Frank Crowley, ed.
A New History of Australia, William Heinemann, Melbourne, 1974; later edition 1986
A multi-author history intended to take the place of the Gordon Greenwood edited Australia from twenty years earlier. Twelve authors dealt with the years 1788 to 1972 in five to twenty-year chunks. Anzac Day is mentioned just once in 550 pages, although the World War I years receive the most detailed coverage, from Ian Turner, who writes:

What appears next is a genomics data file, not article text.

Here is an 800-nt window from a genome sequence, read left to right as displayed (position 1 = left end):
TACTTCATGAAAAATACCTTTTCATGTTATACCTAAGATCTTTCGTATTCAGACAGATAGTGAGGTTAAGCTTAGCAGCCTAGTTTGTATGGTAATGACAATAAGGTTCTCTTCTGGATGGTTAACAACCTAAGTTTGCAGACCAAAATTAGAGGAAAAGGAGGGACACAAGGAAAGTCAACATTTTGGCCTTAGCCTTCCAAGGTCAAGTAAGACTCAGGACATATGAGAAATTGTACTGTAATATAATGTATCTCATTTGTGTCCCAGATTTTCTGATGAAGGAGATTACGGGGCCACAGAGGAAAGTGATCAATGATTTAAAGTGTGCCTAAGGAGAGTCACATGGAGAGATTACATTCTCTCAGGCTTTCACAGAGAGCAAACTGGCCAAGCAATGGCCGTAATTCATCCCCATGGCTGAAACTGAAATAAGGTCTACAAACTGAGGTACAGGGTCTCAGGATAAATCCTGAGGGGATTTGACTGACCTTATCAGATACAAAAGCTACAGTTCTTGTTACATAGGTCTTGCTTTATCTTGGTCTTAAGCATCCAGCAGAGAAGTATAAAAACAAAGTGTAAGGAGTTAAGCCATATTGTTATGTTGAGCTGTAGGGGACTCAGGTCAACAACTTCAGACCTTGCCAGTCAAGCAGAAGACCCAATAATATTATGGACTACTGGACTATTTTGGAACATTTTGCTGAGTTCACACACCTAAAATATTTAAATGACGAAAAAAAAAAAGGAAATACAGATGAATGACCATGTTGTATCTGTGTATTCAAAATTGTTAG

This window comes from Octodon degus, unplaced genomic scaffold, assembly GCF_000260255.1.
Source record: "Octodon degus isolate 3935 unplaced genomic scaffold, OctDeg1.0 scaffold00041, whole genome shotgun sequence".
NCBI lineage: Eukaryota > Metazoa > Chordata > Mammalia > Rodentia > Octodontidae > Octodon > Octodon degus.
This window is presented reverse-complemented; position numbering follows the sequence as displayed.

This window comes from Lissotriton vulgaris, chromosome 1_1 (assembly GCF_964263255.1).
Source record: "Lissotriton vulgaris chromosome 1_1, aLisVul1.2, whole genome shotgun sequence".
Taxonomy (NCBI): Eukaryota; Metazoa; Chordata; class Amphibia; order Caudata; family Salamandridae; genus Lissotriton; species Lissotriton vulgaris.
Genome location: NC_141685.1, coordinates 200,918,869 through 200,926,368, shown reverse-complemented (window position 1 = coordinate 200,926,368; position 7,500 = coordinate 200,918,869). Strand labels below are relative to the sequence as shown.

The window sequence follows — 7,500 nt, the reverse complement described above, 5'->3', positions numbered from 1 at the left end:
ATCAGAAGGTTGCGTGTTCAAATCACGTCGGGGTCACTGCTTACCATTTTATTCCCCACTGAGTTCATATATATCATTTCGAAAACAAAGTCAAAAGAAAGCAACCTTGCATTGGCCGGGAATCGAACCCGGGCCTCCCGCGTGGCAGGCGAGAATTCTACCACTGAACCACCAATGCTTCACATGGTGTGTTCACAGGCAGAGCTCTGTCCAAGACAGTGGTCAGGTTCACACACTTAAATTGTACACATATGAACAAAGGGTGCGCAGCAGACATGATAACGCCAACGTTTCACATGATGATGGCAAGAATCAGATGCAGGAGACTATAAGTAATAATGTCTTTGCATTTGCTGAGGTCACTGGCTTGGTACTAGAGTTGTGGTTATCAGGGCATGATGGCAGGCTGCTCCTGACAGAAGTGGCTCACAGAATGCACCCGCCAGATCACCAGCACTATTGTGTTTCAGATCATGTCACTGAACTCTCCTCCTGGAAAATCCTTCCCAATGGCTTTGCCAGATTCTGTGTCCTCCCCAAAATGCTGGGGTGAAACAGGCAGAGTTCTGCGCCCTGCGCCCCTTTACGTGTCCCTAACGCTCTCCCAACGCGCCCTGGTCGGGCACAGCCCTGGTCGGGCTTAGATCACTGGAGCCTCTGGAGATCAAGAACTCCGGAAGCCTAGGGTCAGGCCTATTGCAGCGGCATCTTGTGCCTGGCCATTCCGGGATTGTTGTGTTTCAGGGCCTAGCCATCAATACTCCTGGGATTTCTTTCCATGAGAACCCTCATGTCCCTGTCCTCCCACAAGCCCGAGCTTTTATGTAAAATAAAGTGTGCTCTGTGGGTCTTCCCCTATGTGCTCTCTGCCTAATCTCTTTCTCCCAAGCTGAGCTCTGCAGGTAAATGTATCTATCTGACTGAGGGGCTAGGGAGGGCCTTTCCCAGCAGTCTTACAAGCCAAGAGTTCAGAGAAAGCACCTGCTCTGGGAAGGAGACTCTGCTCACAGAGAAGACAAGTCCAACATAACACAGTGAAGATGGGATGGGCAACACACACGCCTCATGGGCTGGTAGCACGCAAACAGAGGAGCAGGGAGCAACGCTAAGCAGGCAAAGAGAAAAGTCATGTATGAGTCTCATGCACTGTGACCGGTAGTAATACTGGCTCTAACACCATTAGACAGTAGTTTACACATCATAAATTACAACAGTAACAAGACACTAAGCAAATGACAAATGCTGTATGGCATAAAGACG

It was perhaps the greatest tragedy of this tragic war that the future did not flower. Later, men would speak of the “ashes of victory”, would ask what the human sacrifice had meant, would question the motives of those who demanded that so many millions die. But, for most Australians who had lived through those years of insane destruction, it remained unhappily true that, for the first and only time, they had identified with a cause bigger than themselves and had known what it meant to be a man. (p. 349)